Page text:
From the September 2017 issue

10 Biggest Myths About College Savings

Michigan Education Trust clears the air on 10 common misconceptions.

Brought to you by Michigan Education Trust

Investing money can be confusing. And, when it comes to your child’s upcoming college expenses, it can be nerve-wracking too.

Even if you’re aware of “529” savings plans, odds are you’ve heard a mix of sound information and speculation. Don’t let fear of the unknown stand in the way of your kid’s future. Here, the Michigan Education Trust debunks some top savings-plan rumors.

MYTH 1: YOU NEED A LOT OF MONEY TO START AN ACCOUNT.

TRUTH: MET’s pay-as-you-go plan lets you pre- buy one college credit hour. Get started by Sept. 30* for as little as $110 for a community college contract – or $589 for full benefits. Or, for $14-$209/month, commit to buy one semester over four, seven, 10 or 15 years. The younger the child, the more payment options you can choose from.

MYTH 2: I HAVE TO MAKE BIG SACRIFICES TO AFFORD IT.

TRUTH: You can make a few, sure, but you could also make little sacrifices and watch them add up. Try brewing your own coffee instead of buying it, brown-bagging lunches and dining at home instead of out on the town. And with a MET pay-as-you-go plan, after the initial investment, you can add to it in increments as low as $25.

MYTH 3: IF MY CHILD DECIDES NOT TO GO TO COLLEGE, I’M OUT THE MONEY.

TRUTH: Not every child goes to college. MET is prepared for that reality. When your child turns 18, he or she has the option to pass that contract on to a member of his or her immediate family – or to terminate the contract for a refund.

MYTH 4: THE RIGID STRUCTURE OF THESE SAVINGS PLANS WON’T FIT MY LIFE.

TRUTH: MET offers plans to fit any circumstances. Pay-as-you-go allows you, family and friends to contribute freely in increments as low as $25. Lump sum lets you purchase full semesters or years at a time. And with monthly, there’s a set sum to bake into your budget, with rates depending on the duration of the monthly plan you choose.

MYTH 5: MY CHILD MAY TAKE A “GAP YEAR” AND LOSE HIS OR HER MET CONTRACT.

TRUTH: Whether he or she takes a year off between senior year and that first year of college – or a year off in the middle – MET is there. Students have 15 years from their expected high school graduation year to use all of their credit hours, transfer their credits to a family member or terminate for a refund.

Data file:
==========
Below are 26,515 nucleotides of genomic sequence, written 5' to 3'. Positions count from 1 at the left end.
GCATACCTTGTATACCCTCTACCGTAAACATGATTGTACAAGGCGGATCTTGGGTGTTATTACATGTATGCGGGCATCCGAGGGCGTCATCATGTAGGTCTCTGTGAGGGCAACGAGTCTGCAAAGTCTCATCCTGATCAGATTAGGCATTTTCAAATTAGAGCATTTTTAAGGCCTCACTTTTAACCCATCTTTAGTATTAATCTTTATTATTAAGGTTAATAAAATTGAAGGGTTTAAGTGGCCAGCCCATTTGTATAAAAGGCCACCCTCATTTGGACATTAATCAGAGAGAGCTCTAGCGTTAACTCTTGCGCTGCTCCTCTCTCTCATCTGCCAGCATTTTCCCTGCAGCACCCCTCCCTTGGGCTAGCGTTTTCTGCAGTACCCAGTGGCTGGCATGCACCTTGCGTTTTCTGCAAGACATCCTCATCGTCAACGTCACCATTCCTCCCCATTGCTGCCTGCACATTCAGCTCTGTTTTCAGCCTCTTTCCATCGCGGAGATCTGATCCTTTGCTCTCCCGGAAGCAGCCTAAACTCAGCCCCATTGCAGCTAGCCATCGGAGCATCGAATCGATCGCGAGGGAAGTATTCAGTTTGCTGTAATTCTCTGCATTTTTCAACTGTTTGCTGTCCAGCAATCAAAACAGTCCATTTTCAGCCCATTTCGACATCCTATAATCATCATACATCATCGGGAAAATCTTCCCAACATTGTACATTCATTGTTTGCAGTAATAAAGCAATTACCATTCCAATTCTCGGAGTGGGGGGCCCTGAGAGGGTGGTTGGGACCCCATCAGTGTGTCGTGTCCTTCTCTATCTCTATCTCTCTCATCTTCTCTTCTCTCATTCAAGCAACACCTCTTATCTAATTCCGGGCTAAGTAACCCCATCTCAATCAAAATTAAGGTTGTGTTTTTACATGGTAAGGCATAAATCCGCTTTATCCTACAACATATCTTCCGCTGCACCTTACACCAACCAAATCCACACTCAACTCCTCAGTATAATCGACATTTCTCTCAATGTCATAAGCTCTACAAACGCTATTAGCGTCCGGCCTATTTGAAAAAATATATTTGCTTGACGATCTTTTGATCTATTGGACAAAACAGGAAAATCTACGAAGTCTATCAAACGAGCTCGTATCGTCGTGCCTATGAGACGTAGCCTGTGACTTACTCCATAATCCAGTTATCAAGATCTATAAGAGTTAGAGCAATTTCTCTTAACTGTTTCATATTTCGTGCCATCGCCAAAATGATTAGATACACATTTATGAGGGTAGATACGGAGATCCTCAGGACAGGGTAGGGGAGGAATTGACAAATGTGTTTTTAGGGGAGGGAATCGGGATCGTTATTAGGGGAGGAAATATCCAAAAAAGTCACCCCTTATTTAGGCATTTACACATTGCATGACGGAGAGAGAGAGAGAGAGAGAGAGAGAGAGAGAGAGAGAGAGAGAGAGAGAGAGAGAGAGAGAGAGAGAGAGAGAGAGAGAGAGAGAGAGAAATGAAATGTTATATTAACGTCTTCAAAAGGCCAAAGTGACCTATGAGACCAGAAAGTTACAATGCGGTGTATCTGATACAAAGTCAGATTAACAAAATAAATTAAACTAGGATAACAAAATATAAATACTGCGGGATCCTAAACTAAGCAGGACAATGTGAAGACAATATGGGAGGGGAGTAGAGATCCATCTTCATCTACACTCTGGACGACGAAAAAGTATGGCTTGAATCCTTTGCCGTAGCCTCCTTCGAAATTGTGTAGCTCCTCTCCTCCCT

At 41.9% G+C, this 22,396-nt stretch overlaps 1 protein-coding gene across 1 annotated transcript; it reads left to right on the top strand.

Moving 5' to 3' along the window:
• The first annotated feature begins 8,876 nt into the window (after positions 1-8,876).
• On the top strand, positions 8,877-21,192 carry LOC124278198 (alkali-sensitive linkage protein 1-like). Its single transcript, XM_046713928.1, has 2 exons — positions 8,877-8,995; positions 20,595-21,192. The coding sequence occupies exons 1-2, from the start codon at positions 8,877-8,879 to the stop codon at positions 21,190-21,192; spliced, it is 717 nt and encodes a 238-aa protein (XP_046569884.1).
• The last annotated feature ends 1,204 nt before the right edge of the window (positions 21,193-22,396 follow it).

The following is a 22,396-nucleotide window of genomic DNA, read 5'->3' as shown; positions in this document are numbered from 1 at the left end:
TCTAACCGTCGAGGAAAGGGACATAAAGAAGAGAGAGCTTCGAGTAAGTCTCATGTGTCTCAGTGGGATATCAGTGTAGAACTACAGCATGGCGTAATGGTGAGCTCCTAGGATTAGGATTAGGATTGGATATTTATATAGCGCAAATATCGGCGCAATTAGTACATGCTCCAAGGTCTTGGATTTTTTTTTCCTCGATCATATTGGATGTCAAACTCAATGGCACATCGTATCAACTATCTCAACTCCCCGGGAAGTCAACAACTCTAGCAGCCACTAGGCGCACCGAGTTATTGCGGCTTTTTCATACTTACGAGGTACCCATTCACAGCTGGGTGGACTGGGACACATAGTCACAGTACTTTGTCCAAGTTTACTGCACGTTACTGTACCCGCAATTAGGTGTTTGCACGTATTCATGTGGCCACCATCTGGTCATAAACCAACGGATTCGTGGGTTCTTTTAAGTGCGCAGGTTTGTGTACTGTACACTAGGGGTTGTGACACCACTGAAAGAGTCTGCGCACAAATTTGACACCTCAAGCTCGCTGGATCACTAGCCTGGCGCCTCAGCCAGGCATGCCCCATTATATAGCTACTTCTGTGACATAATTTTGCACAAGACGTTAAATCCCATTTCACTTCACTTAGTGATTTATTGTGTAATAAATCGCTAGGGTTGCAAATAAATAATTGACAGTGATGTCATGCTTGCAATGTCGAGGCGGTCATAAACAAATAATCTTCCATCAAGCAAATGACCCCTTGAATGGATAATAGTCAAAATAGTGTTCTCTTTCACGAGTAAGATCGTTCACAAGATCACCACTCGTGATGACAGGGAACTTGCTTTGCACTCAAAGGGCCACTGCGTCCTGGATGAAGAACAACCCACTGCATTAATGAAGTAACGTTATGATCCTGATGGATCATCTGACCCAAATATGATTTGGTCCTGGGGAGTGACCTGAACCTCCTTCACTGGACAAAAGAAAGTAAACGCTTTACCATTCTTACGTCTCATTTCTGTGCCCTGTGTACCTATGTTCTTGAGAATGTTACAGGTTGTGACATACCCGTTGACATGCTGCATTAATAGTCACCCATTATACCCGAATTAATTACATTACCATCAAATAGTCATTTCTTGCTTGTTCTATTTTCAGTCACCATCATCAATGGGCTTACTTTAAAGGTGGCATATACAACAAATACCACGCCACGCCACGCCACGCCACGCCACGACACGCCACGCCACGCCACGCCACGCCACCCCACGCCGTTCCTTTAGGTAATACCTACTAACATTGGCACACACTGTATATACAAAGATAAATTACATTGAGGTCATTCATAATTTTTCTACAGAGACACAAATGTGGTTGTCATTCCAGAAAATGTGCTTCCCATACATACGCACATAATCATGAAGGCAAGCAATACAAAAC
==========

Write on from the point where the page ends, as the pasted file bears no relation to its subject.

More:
MYTH 6: A MET CONTRACT WILL HINDER MY CHILD’S FINANCIAL AID PACKAGE.

TRUTH: Lots of factors go into this, including what type of financial aid form is used, who owns the contract and your child’s college’s formula on how 529 plans are counted toward financial aid. In general, if a student uses the Free Application for Federal Student Aid (FAFSA) and the plan is owned by the custodial parent(s), then it is considered a parental asset and can reduce financial aid by a maximum of 5.64 percent. Depending on family income, it may not affect the financial aid at all. That means on $5,000 worth of savings, a maximum of $282 would be deducted from the financial aid package.

MYTH 7: MY CHILD HAS TO GO TO SCHOOL IN MICHIGAN.

TRUTH: It’s called the Michigan Education Trust; however, your child can benefit no matter where he or she chooses to further his or her education. So, if that means an out-of-state college, a MET refund can be directed to that college.

MYTH 8: IF MY CHILD GETS A FULL RIDE, I’M OUT THE MONEY.

TRUTH: You won’t be punished for your child’s high academic achievements! In the case of a full scholarship, the contract can be terminated for a refund. And, for partial scholarships, the excess money will be refunded by the university to the student.

MYTH 9: THERE’S NO WAY I CAN MAKE A DENT IN THE RISING COST OF TUITION.

TRUTH: College costs are increasing, but with MET, you can pay your child’s future tuition at lower rates today, making it much easier to start saving now than paying more for it later.

MYTH 10: THERE AREN’T ANY TAX BENEFITS.

TRUTH: Lump sums, monthly payments and pay-as-you go payments are deductible on the purchaser’s Michigan income tax form in the year they are made. Plus, both purchasers and students may be exempt from state or federal income tax on the earnings of their MET plan when the benefits are used for qualified higher education expenses.

Get more information and get started saving for your child’s future at SETwithMET.com

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